Phil Dibbs
Phil Dibbs

Member Article

More positive news in peer-to-peer lending

Lancashire County Council (LCC) have become the first local authority in the country today to work with the new breed of “peer-to-peer” (p2p) lenders as a way of boosting local businesses. This is a superb example of collaboration between the public and private sector. I really hope that it succeeds.

LCC and Funding Circle are creating what the pair has called a “Local Business Lending Partnership” aimed at improving access to finance for small and medium-sized enterprises in Lancashire and, in the process, stimulating economic growth. I expect to see further similar schemes being announced over the coming weeks.

To kick things off LCC have invested £100,000 in Funding Circle. The decision by LCC seems to be designed to ensure that they rely on Funding Circles’ credit analysis, rather than using more direct and traditional routes. Investors, and in this case LCC, remain directly responsible for their investment in the event of the failure of any businesses in which they invest.

Lending Circle is the largest and best-known p2p lenders. It has a well-developed credit assessment system and its processes appear to be fit-for-purpose. However, the same cannot be said of all p2p lenders, some of whom operate on the fringes of the industry and who, in my view, represent too high a risk for both investors and borrowers.

This area of lending remains unregulated and as such anyone thinking about becoming involved either as an investor, or as a borrower, should only do so after having sought advice as the potential downsides are huge from total loss for the investor, to all sorts of issues from debt default to insolvency for the borrower. There is currently no specific ombudsman or regulatory body to whom you can turn with problems. Your only redress would potentially be through the courts, which could be costly.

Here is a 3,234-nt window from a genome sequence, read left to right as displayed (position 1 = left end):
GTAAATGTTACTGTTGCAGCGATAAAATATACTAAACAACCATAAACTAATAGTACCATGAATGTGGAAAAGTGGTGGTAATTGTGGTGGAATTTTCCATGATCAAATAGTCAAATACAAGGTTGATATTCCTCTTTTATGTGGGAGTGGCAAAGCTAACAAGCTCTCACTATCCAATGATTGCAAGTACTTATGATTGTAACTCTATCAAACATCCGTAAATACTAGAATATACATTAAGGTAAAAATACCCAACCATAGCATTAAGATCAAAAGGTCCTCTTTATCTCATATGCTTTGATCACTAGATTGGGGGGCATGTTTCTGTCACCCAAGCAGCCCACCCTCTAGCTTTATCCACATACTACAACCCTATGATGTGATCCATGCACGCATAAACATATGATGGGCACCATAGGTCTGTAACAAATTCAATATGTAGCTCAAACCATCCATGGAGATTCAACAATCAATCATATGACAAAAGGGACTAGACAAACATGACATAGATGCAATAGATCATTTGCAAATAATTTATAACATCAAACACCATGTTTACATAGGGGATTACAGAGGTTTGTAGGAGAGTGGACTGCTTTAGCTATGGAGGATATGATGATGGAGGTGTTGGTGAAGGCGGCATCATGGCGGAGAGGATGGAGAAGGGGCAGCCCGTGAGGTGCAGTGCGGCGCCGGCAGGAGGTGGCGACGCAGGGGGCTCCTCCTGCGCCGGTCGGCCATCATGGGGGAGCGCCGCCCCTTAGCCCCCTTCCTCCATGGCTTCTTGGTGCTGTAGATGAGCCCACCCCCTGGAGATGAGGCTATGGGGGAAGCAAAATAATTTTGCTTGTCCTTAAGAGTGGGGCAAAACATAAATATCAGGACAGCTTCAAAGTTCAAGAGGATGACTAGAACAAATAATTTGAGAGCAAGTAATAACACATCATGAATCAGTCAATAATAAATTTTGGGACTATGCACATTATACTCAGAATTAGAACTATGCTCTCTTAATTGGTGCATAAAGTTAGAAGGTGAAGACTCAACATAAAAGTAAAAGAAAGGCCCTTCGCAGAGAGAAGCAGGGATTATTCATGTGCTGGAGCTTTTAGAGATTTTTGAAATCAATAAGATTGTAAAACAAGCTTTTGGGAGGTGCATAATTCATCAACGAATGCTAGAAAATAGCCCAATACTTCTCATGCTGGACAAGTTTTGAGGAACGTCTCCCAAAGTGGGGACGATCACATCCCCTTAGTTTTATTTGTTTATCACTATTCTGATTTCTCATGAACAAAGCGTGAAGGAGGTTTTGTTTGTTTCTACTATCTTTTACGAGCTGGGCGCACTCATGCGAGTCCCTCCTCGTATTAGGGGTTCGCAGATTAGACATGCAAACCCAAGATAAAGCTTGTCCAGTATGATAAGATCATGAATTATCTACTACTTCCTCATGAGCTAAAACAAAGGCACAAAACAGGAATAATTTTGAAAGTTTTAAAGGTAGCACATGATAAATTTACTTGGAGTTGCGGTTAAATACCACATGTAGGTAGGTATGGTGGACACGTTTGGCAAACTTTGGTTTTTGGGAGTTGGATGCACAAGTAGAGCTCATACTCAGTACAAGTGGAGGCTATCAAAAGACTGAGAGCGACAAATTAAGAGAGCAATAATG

My specific advice to clients seeking funding is to obtain professional support from someone who can do some Due Diligence on the lender and their terms & conditions. I know it is a cliché but the devil really will be lurking in the detail. This person would ideally ensure that you have the best available deal, not just in terms of cost, but also structure and conditions too.

Whilst writing, it is also worth stressing that aside from formal p2p lending, there are also networks of investors, business angels, and niche lenders. These entities normally operate through their intermediary networks and rely on these contacts to generate business on their behalf.

So before you decide to borrow money, the message is make sure that you have explored all possible avenues and that you have had the right advice and guidance for your particular circumstances.

Phil Dibbs

Managing Director

Hawkmoor Associates Limited


This was posted in Bdaily's Members' News section by Phil Dibbs .

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